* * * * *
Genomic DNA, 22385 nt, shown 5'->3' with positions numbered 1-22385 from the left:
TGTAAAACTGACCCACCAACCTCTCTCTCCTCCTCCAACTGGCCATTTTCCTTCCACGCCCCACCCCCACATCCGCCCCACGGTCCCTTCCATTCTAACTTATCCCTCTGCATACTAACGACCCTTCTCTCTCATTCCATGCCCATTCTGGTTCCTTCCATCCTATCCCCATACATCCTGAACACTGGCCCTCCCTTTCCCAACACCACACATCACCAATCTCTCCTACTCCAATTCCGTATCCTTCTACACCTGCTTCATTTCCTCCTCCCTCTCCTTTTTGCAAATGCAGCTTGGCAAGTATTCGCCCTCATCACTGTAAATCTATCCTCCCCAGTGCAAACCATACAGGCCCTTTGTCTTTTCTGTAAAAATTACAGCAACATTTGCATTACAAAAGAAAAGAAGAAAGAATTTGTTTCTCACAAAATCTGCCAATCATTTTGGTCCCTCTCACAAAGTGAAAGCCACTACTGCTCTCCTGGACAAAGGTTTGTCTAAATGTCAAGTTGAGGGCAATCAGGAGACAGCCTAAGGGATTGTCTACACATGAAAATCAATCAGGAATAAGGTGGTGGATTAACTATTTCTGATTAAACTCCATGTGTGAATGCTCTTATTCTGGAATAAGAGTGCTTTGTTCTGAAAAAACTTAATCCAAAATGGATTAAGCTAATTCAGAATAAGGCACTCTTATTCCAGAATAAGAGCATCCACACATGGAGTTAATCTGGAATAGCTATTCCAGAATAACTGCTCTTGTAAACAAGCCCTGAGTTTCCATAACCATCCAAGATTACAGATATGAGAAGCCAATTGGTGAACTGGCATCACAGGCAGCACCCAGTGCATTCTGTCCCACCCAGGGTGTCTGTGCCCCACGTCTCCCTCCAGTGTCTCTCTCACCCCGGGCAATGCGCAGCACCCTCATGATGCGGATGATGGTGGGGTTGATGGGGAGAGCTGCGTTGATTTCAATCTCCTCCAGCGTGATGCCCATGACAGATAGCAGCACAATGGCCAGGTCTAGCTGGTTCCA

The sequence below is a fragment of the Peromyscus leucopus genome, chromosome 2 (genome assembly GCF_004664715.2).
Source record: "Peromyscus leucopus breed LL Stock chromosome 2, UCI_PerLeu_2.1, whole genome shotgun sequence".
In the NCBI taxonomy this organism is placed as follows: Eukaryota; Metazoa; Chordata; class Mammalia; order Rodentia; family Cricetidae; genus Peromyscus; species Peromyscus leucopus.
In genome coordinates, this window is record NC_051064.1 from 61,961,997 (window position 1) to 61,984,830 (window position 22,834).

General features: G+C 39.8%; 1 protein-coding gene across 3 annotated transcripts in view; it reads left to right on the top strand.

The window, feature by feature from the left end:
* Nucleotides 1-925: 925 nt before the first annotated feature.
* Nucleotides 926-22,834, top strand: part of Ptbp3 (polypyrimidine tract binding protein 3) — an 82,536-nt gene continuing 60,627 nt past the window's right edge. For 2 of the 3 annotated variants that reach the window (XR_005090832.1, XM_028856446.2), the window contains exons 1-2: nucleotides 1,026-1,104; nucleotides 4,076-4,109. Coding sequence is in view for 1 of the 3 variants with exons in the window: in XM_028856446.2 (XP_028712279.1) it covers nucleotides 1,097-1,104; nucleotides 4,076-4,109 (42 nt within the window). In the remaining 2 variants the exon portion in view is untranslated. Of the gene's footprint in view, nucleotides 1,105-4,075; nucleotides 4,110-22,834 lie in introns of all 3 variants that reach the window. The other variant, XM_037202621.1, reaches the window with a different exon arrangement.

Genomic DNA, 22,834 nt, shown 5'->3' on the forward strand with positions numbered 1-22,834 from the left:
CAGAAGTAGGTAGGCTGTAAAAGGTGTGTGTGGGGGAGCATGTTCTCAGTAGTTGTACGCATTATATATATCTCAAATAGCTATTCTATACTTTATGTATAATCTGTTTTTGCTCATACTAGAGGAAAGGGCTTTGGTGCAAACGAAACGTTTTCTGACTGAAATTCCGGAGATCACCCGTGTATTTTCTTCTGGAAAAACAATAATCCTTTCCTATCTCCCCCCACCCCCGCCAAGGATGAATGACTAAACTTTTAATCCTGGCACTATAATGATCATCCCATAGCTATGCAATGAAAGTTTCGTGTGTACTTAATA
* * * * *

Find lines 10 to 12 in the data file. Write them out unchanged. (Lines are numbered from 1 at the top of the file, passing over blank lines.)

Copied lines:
* Nucleotides 926-22,834, top strand: part of Ptbp3 (polypyrimidine tract binding protein 3) — an 82,536-nt gene continuing 60,627 nt past the window's right edge. For 2 of the 3 annotated variants that reach the window (XR_005090832.1, XM_028856446.2), the window contains exons 1-2: nucleotides 1,026-1,104; nucleotides 4,076-4,109. Coding sequence is in view for 1 of the 3 variants with exons in the window: in XM_028856446.2 (XP_028712279.1) it covers nucleotides 1,097-1,104; nucleotides 4,076-4,109 (42 nt within the window). In the remaining 2 variants the exon portion in view is untranslated. Of the gene's footprint in view, nucleotides 1,105-4,075; nucleotides 4,110-22,834 lie in introns of all 3 variants that reach the window. The other variant, XM_037202621.1, reaches the window with a different exon arrangement.

Genomic DNA, 22,834 nt, shown 5'->3' on the forward strand with positions numbered 1-22,834 from the left:
CAGAAGTAGGTAGGCTGTAAAAGGTGTGTGTGGGGGAGCATGTTCTCAGTAGTTGTACGCATTATATATATCTCAAATAGCTATTCTATACTTTATGTATAATCTGTTTTTGCTCATACTAGAGGAAAGGGCTTTGGTGCAAACGAAACGTTTTCTGACTGAAATTCCGGAGATCACCCGTGTATTTTCTTCTGGAAAAACAATAATCCTTTCCTATCTCCCCCCACCCCCGCCAAGGATGAATGACTAAACTTTTAATCCTGGCACTATAATGATCATCCCATAGCTATGCAATGAAAGTTTCGTGTGTACTTAATA